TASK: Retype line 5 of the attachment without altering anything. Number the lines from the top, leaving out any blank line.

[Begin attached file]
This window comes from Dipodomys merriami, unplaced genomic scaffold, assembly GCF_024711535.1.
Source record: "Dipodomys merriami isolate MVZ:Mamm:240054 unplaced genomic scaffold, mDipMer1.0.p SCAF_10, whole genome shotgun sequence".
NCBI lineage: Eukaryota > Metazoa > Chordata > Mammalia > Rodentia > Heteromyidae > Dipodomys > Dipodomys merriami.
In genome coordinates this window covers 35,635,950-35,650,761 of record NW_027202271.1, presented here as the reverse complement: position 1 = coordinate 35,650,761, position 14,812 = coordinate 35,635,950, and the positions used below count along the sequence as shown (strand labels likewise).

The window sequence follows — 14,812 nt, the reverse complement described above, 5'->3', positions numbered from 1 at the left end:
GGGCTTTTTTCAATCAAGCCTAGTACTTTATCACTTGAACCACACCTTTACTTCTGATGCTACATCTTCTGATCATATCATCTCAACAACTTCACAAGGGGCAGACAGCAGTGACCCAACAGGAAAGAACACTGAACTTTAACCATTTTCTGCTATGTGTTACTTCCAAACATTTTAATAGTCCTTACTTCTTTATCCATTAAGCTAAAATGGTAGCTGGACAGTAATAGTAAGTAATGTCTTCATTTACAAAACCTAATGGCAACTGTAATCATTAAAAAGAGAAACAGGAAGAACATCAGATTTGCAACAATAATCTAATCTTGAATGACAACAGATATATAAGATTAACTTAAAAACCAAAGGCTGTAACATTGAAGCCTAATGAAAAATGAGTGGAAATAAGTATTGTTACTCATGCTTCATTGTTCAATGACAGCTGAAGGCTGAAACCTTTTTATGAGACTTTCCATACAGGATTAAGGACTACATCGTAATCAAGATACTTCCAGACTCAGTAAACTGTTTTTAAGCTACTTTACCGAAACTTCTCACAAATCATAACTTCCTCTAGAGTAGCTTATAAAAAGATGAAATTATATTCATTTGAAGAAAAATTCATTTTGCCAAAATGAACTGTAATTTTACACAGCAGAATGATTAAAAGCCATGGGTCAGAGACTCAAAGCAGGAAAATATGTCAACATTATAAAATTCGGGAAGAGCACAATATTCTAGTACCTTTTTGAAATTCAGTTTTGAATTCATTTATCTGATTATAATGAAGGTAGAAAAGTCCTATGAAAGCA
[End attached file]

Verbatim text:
The window sequence follows — 14,812 nt, the reverse complement described above, 5'->3', positions numbered from 1 at the left end: